Ahead of the Thanksgiving holiday, President Trump issued a full pardon to retired Army Lt. Gen. Michael Flynn, who served for a short time as the president’s first national security adviser.
Flynn had been caught up in a trap laid by the Obama administration between the Trump election in 2016 and his taking office in 2017, which involved the false claim that Trump acted as an agent of Russia.
During this time, Flynn had legal communications with officials from foreign countries, including the Russian ambassador to the U.S.
As explained by Andrew C. McCarthy, former assistant United States attorney for the southern district of New York, who led the 1995 terrorism prosecution against Sheikh Omar Abdel-Rahman and 11 others for their involvement in the 1993 World Trade Center bombing and other planned terrorist attacks:
Although there was no evidence that Flynn was either a clandestine agent of Russia (which could have been the proper basis for a counterintelligence investigation), or had committed any penal offense (which could have predicated a proper criminal investigation), FBI Director James Comey dispatched two agents to interview Flynn at the White House on January 24, 2017 — Flynn’s first full day as national security adviser.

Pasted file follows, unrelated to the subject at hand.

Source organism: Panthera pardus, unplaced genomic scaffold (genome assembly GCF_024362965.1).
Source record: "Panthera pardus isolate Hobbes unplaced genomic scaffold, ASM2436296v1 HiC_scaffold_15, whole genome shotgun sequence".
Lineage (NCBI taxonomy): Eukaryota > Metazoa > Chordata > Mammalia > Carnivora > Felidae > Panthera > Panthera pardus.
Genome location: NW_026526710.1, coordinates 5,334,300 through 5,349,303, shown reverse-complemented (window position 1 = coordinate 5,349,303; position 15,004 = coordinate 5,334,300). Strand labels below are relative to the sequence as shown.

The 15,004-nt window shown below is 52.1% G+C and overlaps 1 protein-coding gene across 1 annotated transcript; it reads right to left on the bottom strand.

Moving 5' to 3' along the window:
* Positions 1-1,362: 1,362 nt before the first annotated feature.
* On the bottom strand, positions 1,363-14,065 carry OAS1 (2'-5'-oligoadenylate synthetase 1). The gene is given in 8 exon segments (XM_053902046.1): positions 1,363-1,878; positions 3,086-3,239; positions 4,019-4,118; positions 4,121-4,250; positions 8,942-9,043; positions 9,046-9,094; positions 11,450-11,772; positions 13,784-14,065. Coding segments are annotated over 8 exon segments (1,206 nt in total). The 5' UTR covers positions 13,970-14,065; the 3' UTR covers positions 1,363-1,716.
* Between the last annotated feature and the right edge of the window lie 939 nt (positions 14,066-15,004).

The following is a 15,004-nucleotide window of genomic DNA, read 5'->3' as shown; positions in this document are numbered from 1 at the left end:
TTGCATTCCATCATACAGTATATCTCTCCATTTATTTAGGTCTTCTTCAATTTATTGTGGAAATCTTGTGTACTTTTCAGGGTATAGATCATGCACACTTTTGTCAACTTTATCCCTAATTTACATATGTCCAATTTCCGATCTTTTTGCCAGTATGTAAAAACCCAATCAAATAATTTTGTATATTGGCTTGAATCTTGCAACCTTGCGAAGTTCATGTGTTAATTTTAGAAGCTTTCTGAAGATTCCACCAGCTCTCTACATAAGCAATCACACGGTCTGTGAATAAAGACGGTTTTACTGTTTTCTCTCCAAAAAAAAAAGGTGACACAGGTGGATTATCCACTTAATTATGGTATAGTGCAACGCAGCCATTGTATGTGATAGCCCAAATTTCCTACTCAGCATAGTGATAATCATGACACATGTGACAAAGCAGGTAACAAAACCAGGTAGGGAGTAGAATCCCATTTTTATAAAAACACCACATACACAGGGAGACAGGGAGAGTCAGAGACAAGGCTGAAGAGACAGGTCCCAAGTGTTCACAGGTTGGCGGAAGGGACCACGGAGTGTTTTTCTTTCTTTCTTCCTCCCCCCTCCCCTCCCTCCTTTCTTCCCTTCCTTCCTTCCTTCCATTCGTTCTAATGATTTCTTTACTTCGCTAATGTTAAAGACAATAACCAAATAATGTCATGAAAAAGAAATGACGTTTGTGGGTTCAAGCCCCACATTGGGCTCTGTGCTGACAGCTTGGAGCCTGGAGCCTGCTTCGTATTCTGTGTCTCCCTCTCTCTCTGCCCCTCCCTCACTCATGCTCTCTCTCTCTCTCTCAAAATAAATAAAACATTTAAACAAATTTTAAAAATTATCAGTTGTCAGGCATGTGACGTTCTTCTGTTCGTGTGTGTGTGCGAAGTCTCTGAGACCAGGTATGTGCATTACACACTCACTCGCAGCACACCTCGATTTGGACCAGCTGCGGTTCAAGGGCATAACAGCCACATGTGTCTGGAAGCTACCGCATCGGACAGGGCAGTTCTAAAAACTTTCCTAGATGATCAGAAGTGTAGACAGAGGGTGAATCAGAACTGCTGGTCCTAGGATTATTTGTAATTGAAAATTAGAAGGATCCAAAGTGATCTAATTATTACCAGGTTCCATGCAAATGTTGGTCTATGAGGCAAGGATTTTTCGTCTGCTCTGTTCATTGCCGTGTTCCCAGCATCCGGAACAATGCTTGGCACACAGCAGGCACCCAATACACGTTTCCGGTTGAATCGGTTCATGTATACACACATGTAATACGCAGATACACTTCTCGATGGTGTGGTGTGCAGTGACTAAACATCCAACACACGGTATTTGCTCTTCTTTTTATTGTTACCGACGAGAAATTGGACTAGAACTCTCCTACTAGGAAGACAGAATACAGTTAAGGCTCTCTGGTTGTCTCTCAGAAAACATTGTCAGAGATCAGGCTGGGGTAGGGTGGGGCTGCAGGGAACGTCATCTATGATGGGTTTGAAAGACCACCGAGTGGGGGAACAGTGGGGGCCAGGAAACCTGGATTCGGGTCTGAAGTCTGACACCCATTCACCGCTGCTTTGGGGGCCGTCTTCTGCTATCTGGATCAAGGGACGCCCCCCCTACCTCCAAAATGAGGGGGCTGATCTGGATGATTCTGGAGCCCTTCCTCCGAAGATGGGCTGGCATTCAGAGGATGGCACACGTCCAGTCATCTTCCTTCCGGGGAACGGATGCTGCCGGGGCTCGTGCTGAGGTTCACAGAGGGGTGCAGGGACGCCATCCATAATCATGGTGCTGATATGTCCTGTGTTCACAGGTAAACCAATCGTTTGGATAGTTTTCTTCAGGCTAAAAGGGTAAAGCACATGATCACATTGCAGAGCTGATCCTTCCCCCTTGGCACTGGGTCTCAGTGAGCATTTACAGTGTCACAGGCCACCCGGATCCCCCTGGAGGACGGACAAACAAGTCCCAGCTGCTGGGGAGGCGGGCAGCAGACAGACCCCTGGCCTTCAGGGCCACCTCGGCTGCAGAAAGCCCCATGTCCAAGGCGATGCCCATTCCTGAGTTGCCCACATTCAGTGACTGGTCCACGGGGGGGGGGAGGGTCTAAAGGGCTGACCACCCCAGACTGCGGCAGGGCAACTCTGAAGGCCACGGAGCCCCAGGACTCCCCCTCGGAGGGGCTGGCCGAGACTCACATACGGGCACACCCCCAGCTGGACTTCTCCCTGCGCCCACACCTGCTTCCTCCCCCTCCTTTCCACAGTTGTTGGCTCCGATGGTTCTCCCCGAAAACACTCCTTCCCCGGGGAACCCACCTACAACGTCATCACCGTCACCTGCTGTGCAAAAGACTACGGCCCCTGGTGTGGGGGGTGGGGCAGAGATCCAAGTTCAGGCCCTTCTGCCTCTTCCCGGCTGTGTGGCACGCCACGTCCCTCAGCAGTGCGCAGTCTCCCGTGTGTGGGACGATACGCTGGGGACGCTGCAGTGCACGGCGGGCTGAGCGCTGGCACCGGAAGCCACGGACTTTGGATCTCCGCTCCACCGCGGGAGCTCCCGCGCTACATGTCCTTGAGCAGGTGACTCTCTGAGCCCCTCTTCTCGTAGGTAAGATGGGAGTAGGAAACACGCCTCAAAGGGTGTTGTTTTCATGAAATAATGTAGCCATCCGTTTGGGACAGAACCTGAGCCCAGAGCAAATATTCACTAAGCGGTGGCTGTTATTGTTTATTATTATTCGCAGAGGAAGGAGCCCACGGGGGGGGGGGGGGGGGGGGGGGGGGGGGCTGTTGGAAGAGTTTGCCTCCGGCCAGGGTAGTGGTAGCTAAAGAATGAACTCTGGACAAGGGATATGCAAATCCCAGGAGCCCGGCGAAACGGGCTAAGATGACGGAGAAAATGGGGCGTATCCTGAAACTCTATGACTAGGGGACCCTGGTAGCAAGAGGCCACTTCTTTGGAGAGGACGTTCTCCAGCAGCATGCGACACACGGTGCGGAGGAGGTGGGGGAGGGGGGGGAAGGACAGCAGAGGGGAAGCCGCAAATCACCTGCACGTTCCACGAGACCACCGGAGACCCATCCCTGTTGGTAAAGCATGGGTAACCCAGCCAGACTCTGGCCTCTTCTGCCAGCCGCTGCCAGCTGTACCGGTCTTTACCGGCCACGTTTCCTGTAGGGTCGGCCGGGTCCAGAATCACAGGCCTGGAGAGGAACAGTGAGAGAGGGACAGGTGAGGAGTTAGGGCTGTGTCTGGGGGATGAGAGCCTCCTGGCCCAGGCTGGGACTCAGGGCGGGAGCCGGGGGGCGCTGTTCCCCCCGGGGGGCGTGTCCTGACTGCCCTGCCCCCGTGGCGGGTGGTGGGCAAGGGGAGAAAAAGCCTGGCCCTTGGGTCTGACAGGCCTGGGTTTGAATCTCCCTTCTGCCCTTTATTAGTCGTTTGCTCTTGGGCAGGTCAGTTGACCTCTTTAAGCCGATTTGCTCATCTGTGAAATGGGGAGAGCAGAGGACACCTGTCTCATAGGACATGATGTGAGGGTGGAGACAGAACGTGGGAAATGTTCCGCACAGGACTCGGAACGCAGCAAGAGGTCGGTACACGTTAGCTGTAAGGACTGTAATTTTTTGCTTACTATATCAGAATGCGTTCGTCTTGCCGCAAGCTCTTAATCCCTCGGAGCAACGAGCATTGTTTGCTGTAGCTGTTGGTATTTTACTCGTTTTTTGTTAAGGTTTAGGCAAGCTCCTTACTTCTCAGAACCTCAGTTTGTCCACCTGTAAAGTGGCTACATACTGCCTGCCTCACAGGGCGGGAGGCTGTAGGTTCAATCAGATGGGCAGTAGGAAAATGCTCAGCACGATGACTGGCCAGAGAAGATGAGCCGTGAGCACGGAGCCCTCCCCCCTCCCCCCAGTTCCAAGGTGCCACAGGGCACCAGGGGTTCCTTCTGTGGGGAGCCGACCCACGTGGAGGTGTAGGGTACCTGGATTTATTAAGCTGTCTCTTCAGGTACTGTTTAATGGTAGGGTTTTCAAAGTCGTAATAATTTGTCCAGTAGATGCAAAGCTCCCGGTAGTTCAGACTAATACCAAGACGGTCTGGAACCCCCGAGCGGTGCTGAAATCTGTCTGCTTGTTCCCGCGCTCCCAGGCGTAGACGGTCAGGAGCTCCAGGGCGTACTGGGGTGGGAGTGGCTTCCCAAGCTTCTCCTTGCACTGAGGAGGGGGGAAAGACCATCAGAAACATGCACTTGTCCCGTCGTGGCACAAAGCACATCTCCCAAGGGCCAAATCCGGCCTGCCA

… Plainly, the interview was a perjury trap …
In my view, the objective was, at a minimum, to get Flynn fired or otherwise sidelined from any involvement in the Russia investigation. The FBI’s overarching plan, initiated by the Obama administration, was to continue investigating the bogus Trump-Russia angle, in hope of developing a basis to impeach or prosecute President Trump. That would have been difficult to do with Flynn — an experienced official and former head of the Defense Intelligence Agency — at the National Security Council helm.
Nevertheless, the interviewing agents concluded that Flynn did not lie.
Still, the “investigation” continued with charges brought up against Flynn by the Justice Department. After the FBI threatened to go after Flynn’s son for work he had done in Turkey, Flynn agreed to plead guilty to one count of making false statements to investigators.
Although the Justice Department got to the bottom of the scandal and eventually dropped the charges, the judge in the case, Emmet Sullivan, a Democratic activist, refused to stop the prosecution of Flynn. At one point, Sullivan suggested that Flynn, who served in the U.S. Army for 33 years, had committed treason.
Watch Ryan Mauro, director of the Clarion Intelligence Network and Shillman Fellow, react to President Trump’s pardoning of General Flynn on Fox: